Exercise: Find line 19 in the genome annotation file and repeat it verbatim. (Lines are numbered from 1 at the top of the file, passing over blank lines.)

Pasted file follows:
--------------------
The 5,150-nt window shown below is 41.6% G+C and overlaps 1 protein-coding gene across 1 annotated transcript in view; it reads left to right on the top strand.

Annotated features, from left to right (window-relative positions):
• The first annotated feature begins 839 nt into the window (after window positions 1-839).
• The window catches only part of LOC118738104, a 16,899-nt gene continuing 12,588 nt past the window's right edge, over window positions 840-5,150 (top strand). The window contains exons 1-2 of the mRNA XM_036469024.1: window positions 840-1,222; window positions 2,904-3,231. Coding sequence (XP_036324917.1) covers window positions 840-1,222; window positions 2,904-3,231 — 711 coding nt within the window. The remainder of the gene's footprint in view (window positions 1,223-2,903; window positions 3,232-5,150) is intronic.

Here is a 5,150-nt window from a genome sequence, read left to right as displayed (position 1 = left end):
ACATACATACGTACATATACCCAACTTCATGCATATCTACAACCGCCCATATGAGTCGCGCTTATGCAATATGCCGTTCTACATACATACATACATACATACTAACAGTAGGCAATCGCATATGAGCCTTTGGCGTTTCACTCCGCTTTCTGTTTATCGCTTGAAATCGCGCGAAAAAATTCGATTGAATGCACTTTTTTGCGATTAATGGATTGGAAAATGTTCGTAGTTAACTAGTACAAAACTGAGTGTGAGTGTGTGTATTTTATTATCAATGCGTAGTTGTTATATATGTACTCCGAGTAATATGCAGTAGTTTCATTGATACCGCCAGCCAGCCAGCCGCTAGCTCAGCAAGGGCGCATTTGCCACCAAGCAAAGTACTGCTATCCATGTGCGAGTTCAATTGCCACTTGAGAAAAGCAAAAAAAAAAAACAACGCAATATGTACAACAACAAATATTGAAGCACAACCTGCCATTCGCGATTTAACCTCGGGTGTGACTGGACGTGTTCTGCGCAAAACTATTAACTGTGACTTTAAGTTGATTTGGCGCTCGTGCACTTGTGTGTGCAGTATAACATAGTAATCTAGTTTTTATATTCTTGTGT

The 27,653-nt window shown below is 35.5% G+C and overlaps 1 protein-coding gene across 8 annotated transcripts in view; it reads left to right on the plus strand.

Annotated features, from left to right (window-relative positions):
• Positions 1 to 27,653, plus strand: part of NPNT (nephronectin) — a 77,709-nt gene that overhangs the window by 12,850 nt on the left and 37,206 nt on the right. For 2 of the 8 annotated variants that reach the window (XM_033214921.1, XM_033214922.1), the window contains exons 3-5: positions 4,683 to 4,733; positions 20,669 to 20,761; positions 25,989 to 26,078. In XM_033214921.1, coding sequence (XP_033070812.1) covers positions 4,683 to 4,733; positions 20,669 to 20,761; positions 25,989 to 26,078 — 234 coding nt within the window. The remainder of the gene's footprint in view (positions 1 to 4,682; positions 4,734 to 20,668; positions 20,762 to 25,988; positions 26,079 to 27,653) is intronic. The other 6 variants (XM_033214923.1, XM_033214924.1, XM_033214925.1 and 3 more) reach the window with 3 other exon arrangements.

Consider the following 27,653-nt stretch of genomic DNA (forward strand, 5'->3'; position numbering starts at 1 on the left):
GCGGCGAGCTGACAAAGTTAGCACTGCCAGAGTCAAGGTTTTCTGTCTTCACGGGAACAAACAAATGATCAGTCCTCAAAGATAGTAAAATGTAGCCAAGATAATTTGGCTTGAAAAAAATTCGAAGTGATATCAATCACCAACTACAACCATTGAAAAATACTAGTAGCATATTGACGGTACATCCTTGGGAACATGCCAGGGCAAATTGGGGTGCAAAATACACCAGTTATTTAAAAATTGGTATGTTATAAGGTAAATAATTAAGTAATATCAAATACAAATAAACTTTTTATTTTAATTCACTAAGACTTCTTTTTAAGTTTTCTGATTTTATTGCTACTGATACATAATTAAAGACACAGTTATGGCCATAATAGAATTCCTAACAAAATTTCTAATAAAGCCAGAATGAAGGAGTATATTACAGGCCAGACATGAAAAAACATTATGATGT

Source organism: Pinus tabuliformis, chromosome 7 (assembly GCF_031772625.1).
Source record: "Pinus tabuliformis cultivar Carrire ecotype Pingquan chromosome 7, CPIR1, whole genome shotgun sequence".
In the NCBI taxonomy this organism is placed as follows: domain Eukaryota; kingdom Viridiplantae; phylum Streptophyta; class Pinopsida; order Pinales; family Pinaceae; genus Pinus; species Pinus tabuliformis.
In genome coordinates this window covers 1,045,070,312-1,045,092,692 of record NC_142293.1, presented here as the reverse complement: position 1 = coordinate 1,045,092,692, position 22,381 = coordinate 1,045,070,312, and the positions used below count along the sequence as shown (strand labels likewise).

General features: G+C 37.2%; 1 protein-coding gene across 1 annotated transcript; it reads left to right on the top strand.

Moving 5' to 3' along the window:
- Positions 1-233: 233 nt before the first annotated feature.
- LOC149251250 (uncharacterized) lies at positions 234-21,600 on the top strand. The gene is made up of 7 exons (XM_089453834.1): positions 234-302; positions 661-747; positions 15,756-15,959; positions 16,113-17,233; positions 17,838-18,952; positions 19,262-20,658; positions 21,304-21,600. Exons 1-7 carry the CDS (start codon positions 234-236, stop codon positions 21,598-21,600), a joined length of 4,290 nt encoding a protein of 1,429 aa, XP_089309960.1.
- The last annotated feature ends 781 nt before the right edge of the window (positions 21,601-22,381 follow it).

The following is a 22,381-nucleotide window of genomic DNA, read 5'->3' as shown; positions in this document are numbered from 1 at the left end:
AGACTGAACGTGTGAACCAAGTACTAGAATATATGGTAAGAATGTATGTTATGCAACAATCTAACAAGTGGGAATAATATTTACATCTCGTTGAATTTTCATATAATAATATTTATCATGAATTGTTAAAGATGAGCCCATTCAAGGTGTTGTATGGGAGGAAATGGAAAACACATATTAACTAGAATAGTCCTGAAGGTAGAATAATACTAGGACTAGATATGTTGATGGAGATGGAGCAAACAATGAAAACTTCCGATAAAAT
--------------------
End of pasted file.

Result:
- LOC149251250 (uncharacterized) lies at positions 234-21,600 on the top strand. The gene is made up of 7 exons (XM_089453834.1): positions 234-302; positions 661-747; positions 15,756-15,959; positions 16,113-17,233; positions 17,838-18,952; positions 19,262-20,658; positions 21,304-21,600. Exons 1-7 carry the CDS (start codon positions 234-236, stop codon positions 21,598-21,600), a joined length of 4,290 nt encoding a protein of 1,429 aa, XP_089309960.1.